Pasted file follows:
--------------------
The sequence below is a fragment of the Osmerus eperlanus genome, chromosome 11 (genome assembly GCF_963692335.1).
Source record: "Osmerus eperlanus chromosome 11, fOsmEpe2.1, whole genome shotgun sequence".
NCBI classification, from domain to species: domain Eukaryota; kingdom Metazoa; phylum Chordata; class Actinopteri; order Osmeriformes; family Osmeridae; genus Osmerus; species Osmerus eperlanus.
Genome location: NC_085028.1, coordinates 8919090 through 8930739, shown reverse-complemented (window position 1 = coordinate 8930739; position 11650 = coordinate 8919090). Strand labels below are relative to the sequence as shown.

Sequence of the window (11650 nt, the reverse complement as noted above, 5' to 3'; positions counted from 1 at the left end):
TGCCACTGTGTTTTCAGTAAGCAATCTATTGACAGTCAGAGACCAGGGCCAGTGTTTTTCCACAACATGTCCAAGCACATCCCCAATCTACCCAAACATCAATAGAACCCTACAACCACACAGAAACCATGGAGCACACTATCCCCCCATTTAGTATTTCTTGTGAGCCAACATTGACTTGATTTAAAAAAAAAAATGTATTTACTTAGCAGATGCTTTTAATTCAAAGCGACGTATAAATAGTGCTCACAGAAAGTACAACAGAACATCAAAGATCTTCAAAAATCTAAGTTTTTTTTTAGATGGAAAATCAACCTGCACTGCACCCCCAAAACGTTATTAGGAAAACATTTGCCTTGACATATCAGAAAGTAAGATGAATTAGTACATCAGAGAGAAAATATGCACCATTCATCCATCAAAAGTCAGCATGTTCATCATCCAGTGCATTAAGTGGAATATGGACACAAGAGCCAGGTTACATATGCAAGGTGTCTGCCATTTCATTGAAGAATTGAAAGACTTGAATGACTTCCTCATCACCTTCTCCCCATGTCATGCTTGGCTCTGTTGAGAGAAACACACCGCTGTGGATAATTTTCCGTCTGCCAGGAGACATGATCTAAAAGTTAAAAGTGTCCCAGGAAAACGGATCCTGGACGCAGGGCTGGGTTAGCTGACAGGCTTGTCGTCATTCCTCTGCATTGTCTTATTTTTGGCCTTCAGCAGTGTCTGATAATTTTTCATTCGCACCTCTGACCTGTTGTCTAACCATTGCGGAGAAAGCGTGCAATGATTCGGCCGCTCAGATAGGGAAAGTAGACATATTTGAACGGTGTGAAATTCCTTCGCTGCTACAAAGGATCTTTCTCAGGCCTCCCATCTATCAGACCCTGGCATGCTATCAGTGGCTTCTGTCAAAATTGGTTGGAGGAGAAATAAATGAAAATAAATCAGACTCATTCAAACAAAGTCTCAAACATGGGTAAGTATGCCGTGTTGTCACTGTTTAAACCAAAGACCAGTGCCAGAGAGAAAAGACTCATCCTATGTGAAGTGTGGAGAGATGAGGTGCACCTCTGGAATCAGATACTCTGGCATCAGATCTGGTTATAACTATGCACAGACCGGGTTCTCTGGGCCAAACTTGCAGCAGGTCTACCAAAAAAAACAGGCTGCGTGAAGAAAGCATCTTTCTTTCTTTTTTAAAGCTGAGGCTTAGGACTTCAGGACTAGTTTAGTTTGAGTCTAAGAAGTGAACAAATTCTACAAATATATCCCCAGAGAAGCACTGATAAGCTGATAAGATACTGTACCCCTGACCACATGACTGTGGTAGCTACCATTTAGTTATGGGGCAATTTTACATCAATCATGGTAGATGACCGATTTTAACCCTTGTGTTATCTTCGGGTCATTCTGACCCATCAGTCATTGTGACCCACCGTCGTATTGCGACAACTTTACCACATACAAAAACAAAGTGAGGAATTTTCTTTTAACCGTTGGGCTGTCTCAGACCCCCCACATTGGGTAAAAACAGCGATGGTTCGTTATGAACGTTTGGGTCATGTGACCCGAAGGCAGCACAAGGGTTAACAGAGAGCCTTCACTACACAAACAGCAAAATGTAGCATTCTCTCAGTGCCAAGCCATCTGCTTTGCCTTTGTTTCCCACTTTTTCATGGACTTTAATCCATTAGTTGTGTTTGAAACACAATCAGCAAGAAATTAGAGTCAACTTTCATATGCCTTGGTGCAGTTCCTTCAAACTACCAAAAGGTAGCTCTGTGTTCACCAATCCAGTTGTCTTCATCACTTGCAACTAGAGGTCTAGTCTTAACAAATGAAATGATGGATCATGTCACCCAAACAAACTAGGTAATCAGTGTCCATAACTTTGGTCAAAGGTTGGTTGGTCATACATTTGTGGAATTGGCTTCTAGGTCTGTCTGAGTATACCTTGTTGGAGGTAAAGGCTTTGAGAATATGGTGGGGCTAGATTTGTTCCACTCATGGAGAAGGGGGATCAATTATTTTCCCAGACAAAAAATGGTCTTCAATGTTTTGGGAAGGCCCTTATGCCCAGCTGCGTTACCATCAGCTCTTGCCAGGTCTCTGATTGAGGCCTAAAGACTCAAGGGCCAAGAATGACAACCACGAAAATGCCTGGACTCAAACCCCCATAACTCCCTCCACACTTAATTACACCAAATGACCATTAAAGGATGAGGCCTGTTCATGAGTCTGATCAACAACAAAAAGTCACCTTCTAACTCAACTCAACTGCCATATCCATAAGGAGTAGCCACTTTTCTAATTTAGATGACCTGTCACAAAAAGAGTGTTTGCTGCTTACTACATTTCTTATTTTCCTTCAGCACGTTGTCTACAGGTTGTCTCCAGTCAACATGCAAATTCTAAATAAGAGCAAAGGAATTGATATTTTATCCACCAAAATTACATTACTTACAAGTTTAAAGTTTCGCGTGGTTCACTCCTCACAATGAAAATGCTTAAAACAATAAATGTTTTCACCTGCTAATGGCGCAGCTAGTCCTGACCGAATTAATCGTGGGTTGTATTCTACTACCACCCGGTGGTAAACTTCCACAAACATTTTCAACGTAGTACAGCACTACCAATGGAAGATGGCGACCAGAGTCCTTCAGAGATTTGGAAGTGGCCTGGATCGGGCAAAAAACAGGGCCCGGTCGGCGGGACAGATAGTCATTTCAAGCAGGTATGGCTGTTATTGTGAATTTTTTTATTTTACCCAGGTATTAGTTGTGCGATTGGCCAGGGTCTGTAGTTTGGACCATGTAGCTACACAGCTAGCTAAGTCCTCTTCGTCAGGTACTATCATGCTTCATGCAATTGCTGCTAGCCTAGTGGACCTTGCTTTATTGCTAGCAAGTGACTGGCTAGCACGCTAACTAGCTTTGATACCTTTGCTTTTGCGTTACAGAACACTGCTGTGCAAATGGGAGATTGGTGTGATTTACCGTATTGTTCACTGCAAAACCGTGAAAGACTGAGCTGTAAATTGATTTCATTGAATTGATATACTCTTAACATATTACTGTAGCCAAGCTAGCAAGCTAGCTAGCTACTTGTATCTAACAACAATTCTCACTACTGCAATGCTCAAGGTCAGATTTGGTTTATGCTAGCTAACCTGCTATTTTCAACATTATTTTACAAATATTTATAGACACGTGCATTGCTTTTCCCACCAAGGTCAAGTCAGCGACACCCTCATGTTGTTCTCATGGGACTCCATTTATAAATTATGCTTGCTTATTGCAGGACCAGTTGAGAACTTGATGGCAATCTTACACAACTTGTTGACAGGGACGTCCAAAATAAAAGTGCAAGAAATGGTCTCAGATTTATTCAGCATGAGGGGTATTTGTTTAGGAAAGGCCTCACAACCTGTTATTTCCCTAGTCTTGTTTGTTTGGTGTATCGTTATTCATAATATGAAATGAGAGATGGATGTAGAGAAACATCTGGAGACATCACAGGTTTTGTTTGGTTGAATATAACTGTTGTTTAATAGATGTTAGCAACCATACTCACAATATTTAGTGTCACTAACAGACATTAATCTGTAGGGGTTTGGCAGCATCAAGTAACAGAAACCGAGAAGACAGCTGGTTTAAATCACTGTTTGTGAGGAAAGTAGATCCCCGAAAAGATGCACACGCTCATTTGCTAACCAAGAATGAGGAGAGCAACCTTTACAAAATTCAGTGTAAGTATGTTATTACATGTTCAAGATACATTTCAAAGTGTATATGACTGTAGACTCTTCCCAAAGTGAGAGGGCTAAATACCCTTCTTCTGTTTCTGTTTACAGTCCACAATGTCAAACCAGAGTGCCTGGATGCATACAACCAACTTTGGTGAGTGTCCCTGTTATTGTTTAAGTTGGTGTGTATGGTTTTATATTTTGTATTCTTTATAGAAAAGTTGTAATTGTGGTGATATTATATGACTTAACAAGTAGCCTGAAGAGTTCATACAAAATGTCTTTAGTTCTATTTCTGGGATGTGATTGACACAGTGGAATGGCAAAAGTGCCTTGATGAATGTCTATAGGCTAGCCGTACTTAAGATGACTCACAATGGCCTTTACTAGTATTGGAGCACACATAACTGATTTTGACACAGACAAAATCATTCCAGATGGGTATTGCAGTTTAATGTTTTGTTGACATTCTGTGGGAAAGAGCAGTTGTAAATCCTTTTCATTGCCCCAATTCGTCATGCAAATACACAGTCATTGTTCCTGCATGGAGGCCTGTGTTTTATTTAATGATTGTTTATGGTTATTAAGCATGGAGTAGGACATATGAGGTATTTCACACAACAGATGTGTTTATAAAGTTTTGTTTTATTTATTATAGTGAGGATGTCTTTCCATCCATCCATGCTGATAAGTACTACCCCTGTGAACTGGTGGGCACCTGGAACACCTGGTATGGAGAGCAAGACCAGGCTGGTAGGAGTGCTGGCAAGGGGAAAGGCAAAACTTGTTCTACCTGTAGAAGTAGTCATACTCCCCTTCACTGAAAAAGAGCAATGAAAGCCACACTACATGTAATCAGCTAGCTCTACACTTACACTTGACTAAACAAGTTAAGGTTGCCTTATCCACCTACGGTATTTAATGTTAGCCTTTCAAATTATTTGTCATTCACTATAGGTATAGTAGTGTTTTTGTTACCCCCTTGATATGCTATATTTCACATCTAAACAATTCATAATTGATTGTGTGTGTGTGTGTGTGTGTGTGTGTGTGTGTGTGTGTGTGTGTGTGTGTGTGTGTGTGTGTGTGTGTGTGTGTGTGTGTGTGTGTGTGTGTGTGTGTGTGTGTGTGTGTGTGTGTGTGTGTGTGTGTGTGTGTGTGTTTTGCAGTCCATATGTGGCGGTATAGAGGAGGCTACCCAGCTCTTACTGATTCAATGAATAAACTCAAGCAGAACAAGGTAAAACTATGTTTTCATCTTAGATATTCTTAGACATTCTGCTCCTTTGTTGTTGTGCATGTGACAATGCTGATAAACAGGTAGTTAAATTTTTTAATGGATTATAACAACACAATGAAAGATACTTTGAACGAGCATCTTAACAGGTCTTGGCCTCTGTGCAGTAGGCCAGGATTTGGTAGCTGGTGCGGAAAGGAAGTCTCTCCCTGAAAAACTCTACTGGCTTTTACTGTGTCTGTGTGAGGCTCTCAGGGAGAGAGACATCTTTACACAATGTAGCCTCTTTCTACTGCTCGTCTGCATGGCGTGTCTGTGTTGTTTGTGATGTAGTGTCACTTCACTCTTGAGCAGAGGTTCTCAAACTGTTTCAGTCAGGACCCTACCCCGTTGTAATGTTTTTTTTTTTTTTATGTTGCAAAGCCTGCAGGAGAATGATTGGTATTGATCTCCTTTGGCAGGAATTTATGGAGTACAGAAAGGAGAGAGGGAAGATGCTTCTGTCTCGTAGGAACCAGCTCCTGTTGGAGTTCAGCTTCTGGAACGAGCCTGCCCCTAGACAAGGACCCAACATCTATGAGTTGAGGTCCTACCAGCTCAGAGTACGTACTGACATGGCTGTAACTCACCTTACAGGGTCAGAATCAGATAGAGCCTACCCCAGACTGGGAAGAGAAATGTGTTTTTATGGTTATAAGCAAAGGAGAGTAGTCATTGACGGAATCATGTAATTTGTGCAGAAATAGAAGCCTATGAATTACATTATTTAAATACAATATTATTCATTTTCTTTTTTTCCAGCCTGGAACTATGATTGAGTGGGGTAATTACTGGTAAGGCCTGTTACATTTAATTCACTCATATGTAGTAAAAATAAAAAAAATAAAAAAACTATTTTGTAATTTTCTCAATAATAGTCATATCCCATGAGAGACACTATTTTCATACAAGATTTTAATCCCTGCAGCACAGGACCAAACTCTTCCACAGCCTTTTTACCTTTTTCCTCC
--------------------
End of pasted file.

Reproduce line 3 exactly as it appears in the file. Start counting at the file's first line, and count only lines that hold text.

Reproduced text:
NCBI classification, from domain to species: domain Eukaryota; kingdom Metazoa; phylum Chordata; class Actinopteri; order Osmeriformes; family Osmeridae; genus Osmerus; species Osmerus eperlanus.